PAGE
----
The Black Beret
& The Black Overalls; The Ash Plant; Tank Badge; Regimental Colours
Updated: 18 Jan 04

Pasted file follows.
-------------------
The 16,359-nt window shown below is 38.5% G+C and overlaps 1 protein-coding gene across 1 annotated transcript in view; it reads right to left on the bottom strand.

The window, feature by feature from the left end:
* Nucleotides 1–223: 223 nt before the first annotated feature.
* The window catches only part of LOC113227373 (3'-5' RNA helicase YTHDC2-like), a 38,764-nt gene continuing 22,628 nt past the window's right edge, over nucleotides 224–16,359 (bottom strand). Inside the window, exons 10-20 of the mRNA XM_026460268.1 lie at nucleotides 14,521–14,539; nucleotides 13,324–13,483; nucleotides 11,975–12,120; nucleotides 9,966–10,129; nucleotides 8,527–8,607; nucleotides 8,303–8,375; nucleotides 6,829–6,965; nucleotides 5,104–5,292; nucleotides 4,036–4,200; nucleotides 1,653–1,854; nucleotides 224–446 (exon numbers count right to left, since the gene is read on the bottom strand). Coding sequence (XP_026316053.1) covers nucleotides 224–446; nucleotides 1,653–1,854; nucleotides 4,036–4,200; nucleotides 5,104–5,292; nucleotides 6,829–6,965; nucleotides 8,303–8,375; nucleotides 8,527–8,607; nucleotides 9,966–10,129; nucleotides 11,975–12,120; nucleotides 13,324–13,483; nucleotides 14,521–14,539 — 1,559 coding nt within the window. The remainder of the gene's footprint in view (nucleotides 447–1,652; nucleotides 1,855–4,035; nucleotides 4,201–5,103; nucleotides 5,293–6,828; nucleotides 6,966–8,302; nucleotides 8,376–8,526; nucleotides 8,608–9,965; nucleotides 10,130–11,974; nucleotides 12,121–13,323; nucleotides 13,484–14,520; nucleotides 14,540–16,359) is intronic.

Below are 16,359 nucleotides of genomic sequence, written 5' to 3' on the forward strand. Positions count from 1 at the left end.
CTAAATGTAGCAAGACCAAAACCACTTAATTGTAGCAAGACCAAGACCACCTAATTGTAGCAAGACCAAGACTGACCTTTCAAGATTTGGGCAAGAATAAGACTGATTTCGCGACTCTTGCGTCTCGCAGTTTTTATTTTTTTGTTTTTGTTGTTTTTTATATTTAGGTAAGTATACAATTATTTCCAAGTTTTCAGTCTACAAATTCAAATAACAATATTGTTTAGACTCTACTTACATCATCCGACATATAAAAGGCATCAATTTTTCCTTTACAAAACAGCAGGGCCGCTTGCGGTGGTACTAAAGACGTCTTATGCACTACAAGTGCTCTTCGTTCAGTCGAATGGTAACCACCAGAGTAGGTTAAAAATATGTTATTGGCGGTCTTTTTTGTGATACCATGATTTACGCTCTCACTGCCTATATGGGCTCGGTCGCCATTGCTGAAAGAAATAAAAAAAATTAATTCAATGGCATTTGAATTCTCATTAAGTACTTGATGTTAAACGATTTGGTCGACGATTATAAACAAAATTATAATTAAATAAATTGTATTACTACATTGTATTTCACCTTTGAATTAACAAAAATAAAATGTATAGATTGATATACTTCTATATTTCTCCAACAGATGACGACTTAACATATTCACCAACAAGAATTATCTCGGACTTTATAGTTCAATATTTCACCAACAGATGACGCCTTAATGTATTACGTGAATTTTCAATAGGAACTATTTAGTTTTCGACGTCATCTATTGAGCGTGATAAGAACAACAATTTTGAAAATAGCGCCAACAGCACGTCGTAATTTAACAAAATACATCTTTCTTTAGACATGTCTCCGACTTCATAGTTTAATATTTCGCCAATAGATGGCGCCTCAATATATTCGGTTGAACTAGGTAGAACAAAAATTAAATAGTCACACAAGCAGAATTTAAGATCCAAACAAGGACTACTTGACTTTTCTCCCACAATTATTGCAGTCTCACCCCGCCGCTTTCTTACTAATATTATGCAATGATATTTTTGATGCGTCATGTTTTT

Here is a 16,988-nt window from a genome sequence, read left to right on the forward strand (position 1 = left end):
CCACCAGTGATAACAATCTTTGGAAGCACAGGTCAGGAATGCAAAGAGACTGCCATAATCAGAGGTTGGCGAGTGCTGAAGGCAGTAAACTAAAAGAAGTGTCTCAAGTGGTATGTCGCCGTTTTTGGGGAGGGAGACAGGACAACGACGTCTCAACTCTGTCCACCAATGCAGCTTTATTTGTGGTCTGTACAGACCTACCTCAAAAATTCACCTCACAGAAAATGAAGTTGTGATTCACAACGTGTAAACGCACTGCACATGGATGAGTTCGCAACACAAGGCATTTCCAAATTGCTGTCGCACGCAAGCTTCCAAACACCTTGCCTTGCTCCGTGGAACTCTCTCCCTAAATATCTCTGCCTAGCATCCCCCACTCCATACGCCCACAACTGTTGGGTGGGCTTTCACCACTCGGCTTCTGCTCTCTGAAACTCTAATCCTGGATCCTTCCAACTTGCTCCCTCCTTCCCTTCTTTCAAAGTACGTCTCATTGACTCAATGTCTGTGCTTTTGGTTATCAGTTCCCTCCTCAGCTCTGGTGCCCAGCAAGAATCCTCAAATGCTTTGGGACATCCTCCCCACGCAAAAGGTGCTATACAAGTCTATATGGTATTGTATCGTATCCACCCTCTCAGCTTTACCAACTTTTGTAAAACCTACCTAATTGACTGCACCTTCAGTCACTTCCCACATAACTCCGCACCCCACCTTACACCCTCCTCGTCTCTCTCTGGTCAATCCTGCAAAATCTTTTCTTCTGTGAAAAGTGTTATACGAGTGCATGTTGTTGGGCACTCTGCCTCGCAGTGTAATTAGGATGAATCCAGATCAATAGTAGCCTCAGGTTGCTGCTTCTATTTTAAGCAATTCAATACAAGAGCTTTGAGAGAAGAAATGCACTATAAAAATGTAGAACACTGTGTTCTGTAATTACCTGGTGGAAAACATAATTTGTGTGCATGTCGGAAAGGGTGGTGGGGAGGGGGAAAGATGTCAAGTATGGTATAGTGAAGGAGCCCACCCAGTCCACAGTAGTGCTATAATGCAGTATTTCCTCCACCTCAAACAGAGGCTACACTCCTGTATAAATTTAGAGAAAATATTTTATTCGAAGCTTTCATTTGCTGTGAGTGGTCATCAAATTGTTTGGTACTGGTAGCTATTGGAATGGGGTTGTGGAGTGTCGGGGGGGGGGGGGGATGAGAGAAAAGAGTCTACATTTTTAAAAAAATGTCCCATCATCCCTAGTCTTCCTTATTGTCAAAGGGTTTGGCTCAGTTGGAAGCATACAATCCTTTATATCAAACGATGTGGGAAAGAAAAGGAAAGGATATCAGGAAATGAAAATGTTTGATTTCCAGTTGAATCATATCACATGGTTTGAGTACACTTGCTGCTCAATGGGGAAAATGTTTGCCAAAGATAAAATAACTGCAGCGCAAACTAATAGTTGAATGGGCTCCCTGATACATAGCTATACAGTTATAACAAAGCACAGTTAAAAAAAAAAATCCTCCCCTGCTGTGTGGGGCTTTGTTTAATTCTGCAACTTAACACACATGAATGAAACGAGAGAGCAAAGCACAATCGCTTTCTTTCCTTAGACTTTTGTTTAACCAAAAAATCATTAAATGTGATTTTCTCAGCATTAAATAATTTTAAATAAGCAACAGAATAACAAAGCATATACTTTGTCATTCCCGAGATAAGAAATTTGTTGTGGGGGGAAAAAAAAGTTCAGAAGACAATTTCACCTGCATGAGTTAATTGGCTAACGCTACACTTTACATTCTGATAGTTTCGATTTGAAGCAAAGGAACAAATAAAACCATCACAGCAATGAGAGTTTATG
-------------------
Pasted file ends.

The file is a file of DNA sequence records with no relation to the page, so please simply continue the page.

After each war the British Army has made a habit of adopting some headdress belonging to its allies or enemy.     The bearskin of the Guards came from Napoleon's Imperial Guard; The Lancer's Cap was adopted in 1815, and came from the Poles.   It had previously been adopted by the French (in 1811) and also by some German Kingdoms at various times between 1809 and 1813: the top heavy shako adopted for the Infantry after the Napoleonic Wars was then in vogue among Britain's Continental Allies; the new style shako adopted in 1855 was similar to that of our French allies in the Crimean War; the flat type shako adopted in 1860 was similar to the one worn by the soldiers in the American Civil War; the spiked helmet adopted in the 1870's (persisted for the next two (2) generations) was copied from the German victors of the 1870 War.   The Beret was no exception. Originally, Tank drivers and gunners were supplied with a primitive brown leather helmet, which was soon discarded.   They were also issued with tin helmets with a chain mail visor to protect their eyes against splash - they were seldom worn.  In may 1918 General Elles and Colonel Fuller, when dining together at Bermicourt, discussed the future of the Tank Corps and its uniform.   The 70th Chasseurs Alpines were billeted in the area at this time and General Elles tried on one of their Beret.   Of the various proposals put forward he strongly favoured the Black Beret.   He was influenced by the presence of the Chasseurs Alpines, many of whom were training at British Tank Schools, and who had a particularly close liaison with the Tank Corp Units.